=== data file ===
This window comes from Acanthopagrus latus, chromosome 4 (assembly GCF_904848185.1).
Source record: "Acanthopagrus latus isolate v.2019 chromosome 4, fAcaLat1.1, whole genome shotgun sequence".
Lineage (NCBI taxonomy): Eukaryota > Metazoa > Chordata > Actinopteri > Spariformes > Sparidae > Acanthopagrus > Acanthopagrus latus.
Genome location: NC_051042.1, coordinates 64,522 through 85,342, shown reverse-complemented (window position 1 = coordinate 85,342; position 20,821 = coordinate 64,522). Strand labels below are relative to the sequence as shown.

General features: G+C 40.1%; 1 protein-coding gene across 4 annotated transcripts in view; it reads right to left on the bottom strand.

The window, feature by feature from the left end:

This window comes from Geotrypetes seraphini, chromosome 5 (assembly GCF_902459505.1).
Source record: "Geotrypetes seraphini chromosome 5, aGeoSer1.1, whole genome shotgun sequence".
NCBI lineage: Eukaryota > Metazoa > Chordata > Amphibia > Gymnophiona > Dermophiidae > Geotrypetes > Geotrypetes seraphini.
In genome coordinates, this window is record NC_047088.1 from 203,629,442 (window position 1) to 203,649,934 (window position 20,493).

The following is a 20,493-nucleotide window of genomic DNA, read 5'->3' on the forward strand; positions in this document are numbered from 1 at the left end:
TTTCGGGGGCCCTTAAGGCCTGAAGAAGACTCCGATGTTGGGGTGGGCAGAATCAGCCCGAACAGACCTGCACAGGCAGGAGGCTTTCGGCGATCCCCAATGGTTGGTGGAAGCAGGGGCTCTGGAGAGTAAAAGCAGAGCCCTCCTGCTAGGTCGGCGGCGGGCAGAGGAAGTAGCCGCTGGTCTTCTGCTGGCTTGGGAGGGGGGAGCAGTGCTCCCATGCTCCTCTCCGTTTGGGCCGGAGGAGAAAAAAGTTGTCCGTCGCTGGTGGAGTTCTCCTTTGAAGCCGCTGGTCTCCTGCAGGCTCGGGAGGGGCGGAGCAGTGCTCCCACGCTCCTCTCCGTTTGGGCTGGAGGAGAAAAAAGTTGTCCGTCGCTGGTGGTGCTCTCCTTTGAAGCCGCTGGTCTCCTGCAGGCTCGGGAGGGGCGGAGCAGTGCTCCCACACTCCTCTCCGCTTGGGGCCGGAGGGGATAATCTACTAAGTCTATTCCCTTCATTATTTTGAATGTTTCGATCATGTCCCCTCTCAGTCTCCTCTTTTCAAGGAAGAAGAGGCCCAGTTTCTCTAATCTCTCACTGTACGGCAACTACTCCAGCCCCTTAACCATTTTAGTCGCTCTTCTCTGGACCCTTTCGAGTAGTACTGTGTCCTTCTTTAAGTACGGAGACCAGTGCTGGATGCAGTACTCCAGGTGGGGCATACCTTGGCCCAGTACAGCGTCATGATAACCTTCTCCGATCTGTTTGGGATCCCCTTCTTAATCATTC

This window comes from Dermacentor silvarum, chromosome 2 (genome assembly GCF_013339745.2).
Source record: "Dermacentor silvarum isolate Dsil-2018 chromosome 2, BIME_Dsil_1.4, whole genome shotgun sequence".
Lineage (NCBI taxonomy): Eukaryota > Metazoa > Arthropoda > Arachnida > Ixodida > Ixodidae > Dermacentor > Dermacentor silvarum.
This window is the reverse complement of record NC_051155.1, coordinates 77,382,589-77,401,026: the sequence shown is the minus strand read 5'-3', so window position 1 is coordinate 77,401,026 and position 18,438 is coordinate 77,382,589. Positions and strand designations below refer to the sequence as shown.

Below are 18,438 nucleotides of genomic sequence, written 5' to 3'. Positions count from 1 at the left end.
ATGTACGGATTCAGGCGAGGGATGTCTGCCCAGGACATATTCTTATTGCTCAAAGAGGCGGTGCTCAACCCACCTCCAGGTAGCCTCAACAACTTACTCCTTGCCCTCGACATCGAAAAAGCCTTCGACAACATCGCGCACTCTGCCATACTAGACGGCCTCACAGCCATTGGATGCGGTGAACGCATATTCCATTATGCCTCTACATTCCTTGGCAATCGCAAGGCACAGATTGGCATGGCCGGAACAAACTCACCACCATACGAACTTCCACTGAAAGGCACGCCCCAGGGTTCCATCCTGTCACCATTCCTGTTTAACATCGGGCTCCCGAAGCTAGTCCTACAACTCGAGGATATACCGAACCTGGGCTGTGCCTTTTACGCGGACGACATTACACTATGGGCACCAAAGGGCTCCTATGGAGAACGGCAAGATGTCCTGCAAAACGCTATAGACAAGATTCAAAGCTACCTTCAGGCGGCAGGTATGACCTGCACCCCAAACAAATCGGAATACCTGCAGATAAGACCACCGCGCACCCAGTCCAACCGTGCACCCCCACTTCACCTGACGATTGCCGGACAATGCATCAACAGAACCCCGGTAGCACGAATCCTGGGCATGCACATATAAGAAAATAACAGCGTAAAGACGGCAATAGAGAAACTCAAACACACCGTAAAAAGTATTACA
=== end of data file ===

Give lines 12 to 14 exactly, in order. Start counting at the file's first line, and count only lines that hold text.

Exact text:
TTTCGGGGGCCCTTAAGGCCTGAAGAAGACTCCGATGTTGGGGTGGGCAGAATCAGCCCGAACAGACCTGCACAGGCAGGAGGCTTTCGGCGATCCCCAATGGTTGGTGGAAGCAGGGGCTCTGGAGAGTAAAAGCAGAGCCCTCCTGCTAGGTCGGCGGCGGGCAGAGGAAGTAGCCGCTGGTCTTCTGCTGGCTTGGGAGGGGGGAGCAGTGCTCCCATGCTCCTCTCCGTTTGGGCCGGAGGAGAAAAAAGTTGTCCGTCGCTGGTGGAGTTCTCCTTTGAAGCCGCTGGTCTCCTGCAGGCTCGGGAGGGGCGGAGCAGTGCTCCCACGCTCCTCTCCGTTTGGGCTGGAGGAGAAAAAAGTTGTCCGTCGCTGGTGGTGCTCTCCTTTGAAGCCGCTGGTCTCCTGCAGGCTCGGGAGGGGCGGAGCAGTGCTCCCACACTCCTCTCCGCTTGGGGCCGGAGGGGATAATCTACTAAGTCTATTCCCTTCATTATTTTGAATGTTTCGATCATGTCCCCTCTCAGTCTCCTCTTTTCAAGGAAGAAGAGGCCCAGTTTCTCTAATCTCTCACTGTACGGCAACTACTCCAGCCCCTTAACCATTTTAGTCGCTCTTCTCTGGACCCTTTCGAGTAGTACTGTGTCCTTCTTTAAGTACGGAGACCAGTGCTGGATGCAGTACTCCAGGTGGGGCATACCTTGGCCCAGTACAGCGTCATGATAACCTTCTCCGATCTGTTTGGGATCCCCTTCTTAATCATTC

This window comes from Dermacentor silvarum, chromosome 2 (genome assembly GCF_013339745.2).
Source record: "Dermacentor silvarum isolate Dsil-2018 chromosome 2, BIME_Dsil_1.4, whole genome shotgun sequence".